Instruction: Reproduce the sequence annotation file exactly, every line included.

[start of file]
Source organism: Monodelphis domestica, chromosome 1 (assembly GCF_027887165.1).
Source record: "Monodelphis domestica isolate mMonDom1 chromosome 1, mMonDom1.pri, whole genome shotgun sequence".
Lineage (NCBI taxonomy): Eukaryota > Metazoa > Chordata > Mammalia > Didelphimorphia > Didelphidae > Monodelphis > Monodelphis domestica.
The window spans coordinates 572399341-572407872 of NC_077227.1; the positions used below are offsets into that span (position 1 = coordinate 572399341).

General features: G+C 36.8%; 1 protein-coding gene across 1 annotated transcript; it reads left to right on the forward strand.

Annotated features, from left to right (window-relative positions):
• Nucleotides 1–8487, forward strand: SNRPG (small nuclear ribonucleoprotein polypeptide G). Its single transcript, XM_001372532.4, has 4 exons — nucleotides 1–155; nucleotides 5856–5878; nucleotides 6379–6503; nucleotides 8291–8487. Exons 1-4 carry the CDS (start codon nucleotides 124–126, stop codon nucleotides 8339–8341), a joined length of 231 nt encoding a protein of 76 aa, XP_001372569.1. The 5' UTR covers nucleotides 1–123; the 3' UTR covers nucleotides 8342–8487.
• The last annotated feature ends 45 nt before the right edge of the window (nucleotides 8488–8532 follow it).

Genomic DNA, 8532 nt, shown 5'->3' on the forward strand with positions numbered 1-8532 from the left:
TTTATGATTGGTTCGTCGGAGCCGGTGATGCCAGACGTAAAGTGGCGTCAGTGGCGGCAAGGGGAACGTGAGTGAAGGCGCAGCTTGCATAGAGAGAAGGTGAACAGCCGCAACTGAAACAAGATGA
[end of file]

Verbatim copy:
Source organism: Monodelphis domestica, chromosome 1 (assembly GCF_027887165.1).
Source record: "Monodelphis domestica isolate mMonDom1 chromosome 1, mMonDom1.pri, whole genome shotgun sequence".
Lineage (NCBI taxonomy): Eukaryota > Metazoa > Chordata > Mammalia > Didelphimorphia > Didelphidae > Monodelphis > Monodelphis domestica.
The window spans coordinates 572399341-572407872 of NC_077227.1; the positions used below are offsets into that span (position 1 = coordinate 572399341).

General features: G+C 36.8%; 1 protein-coding gene across 1 annotated transcript; it reads left to right on the forward strand.

Annotated features, from left to right (window-relative positions):
• Nucleotides 1–8487, forward strand: SNRPG (small nuclear ribonucleoprotein polypeptide G). Its single transcript, XM_001372532.4, has 4 exons — nucleotides 1–155; nucleotides 5856–5878; nucleotides 6379–6503; nucleotides 8291–8487. Exons 1-4 carry the CDS (start codon nucleotides 124–126, stop codon nucleotides 8339–8341), a joined length of 231 nt encoding a protein of 76 aa, XP_001372569.1. The 5' UTR covers nucleotides 1–123; the 3' UTR covers nucleotides 8342–8487.
• The last annotated feature ends 45 nt before the right edge of the window (nucleotides 8488–8532 follow it).

Genomic DNA, 8532 nt, shown 5'->3' on the forward strand with positions numbered 1-8532 from the left:
TTTATGATTGGTTCGTCGGAGCCGGTGATGCCAGACGTAAAGTGGCGTCAGTGGCGGCAAGGGGAACGTGAGTGAAGGCGCAGCTTGCATAGAGAGAAGGTGAACAGCCGCAACTGAAACAAGATGA